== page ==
As a young girl, driving out to the village of Standard, Alta. for the first time was like driving to outer space. I had rarely ever seen cows in fields or canola growing tall along the side of a double-lane highway. The car ride went on for what seemed like hours, as it usually did in the car when I was small. As I got older, I truly appreciated the drive to my grandparents’ house and now that I’m driving there myself it seems shorter than ever.
The Broadway, Standard’s main street, was a lively place when I was younger. My mom had her bridal shower in the senior’s center even though we were from Calgary. We shopped for groceries at the Co-op and often stopped in to get a quick ice cream fix at Cotton and Candy, a small store owned by a local. Even though I was young and didn’t truly fit in with the crowd of middle-aged men and women at church or community dinners, I still felt as if I belonged there.
But Standard has changed over the years. I could tell that something was different when I hit my teens, but I wasn’t sure what it was. Now as an adult I’ve realized that my grandparents don’t shop on the main street, go to church or even have a nice dinner out in the village’s business area anymore. This is because most shops closed and main street Standard is now a desolate roadway that’s driven on by a handful of cars a day.
When I took my dog out for a walk around Standard a couple of weekends ago, I pictured a scavenger hunt I had on my 10th birthday. My parents drove out a few friends and me to my grandparents’ house for the weekend where we made mini pizzas and decorated t-shirts. The highlight of the weekend was the picture scavenger hunt that allowed us to explore nearly the entire village. We took photos outside of Cotton and Candy on the main street. We climbed the new playground equipment at the Standard School and scaled a snow mountain outside the arena by the ball diamonds. But walking around the village with my dog, I couldn’t see the Standard that I knew just a decade ago.
I started on the main street and worked my way up the empty road to the arena. There were at least eight vehicles parked outside and there was a lot of noise coming through the doors when I walked past. This was a good sign, I thought, but as soon as the arena was behind me, I saw no people for the rest of my walk. It was an eerie feeling, just my dog and I in a place where I was surrounded by seemingly empty houses and buildings.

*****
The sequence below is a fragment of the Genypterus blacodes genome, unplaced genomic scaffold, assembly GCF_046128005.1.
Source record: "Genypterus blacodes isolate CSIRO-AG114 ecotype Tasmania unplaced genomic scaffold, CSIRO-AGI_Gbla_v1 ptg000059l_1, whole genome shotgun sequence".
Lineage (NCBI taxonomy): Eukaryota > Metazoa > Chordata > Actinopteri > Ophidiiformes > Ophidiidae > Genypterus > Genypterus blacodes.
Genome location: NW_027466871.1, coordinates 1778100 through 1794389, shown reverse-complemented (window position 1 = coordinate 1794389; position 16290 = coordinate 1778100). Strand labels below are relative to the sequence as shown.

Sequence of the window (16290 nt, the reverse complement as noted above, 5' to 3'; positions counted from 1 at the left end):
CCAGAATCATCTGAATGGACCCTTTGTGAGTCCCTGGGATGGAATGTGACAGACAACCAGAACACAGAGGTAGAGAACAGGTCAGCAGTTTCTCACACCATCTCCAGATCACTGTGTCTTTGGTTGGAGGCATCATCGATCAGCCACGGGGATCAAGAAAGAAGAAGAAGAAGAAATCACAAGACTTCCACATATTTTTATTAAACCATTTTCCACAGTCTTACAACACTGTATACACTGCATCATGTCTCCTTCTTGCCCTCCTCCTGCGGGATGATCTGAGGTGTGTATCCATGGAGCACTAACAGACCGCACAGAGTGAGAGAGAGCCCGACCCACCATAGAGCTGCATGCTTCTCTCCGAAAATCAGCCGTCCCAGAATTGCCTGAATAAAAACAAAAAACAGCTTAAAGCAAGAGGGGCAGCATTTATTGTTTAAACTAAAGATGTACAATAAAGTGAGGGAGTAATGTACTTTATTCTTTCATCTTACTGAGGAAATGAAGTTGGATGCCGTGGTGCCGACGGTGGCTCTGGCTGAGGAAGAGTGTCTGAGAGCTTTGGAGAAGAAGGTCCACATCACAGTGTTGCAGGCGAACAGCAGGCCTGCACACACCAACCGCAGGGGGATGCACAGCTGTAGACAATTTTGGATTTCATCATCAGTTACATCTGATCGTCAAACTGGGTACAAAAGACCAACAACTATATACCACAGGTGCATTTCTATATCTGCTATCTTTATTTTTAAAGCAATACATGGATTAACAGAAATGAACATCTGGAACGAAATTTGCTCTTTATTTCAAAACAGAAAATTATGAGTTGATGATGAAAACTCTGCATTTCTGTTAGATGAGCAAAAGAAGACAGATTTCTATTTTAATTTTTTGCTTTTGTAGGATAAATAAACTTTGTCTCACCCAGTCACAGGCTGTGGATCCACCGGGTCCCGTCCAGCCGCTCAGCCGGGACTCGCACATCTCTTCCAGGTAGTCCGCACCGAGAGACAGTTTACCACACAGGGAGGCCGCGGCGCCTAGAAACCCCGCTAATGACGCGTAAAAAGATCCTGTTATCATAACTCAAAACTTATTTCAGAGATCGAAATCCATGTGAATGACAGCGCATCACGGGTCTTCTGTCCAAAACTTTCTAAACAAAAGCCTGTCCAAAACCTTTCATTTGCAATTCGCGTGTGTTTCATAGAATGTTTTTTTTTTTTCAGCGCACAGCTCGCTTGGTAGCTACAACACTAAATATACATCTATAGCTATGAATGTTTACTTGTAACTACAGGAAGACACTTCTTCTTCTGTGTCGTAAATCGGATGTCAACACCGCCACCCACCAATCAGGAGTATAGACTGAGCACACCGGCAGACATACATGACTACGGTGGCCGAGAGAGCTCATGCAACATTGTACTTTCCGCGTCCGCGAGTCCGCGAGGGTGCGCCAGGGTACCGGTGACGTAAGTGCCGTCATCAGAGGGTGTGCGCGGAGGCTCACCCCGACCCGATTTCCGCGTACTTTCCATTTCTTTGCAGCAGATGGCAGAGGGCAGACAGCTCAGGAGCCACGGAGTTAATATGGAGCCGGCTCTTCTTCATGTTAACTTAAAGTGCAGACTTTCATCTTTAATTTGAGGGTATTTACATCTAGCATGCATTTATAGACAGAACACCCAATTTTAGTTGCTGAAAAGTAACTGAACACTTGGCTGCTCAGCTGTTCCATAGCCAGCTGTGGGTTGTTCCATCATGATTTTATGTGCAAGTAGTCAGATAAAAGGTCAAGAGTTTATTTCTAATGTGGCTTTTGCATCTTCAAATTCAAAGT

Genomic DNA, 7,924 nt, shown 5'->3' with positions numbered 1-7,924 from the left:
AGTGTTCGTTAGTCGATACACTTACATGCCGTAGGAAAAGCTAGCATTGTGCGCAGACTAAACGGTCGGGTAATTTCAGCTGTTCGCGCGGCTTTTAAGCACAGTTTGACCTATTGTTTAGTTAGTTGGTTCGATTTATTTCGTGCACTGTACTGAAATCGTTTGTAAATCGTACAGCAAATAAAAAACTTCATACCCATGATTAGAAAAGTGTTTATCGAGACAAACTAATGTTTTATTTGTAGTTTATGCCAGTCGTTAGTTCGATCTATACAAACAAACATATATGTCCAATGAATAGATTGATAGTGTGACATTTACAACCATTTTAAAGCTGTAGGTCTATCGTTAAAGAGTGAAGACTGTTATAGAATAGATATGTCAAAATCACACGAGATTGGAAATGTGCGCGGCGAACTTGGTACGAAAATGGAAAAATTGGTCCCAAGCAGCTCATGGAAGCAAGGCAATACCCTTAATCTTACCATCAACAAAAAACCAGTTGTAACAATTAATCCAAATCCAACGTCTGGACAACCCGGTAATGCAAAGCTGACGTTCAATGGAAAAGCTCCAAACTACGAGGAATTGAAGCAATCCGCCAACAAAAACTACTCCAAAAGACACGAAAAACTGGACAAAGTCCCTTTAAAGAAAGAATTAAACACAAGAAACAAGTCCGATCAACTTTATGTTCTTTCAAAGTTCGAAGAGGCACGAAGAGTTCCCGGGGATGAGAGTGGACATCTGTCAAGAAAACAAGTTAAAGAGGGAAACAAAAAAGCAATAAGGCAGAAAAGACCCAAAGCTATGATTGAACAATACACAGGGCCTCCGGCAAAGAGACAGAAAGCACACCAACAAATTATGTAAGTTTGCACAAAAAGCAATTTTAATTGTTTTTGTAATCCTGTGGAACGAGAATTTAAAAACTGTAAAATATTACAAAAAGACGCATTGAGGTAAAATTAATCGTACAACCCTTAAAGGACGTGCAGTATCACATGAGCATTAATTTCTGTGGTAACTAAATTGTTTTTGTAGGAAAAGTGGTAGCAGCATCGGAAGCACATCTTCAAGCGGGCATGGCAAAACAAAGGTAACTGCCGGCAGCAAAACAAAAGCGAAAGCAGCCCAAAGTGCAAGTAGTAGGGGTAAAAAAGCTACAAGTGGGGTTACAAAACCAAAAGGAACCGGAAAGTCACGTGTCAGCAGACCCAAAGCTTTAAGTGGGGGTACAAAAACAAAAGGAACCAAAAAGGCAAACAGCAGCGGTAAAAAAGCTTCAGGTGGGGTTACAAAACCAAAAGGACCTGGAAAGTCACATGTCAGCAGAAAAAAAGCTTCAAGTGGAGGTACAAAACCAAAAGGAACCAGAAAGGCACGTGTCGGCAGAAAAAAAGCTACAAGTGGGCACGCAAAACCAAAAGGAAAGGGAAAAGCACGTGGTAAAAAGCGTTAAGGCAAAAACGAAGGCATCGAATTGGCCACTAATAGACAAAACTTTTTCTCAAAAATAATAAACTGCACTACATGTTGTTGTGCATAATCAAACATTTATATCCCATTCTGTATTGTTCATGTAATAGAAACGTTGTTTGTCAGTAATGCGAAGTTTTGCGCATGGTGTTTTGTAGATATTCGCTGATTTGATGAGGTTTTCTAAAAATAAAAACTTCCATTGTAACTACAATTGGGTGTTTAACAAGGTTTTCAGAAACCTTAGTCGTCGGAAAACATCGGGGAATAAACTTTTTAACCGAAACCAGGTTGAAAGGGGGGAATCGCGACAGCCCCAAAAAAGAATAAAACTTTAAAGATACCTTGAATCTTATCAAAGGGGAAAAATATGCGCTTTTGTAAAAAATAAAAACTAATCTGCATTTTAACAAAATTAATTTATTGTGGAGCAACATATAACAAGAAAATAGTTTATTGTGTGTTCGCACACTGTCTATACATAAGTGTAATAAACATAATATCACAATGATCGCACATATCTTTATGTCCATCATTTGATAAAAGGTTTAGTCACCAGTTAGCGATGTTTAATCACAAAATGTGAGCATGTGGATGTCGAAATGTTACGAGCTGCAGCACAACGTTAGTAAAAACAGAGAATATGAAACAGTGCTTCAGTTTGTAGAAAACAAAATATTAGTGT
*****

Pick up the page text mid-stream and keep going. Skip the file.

The village might not be busy today, but it was at the start of the 20th century. When it was first created, Standard was originally a place for gathering and building. According to the book From Danaview to Standard, Danish men came from Iowa to look for farmland in 1909. The Canadian Pacific Railway set aside around 21,000 acres for these settlers. In 1911, the railway pushed forward through Standard,“Opening up the village.” The village in those days was more of an agricultural hub while today it is known for its industrial park and oil and gas facilities.
Although in its beginning, Standard was a very small community. People thrived there and started to make a living for themselves. The first store and post office were built along with the completion of the railway and in 1912 a second store was built. People today may recognize this storefront as the Alberta Bakery when touring Heritage Park – a historical village and tourist attraction in Calgary. The Standard Co-op donated this building to the park in 1976 and it has since been restored.
Storefronts typically come and go as time goes on in a small town, but one loss, in particular, has taken a toll on the village residents. The Co-op grocery store that opened in September of 1974 on the main street could no longer support itself with the drop in sales and liquidated its stock in March of 2018.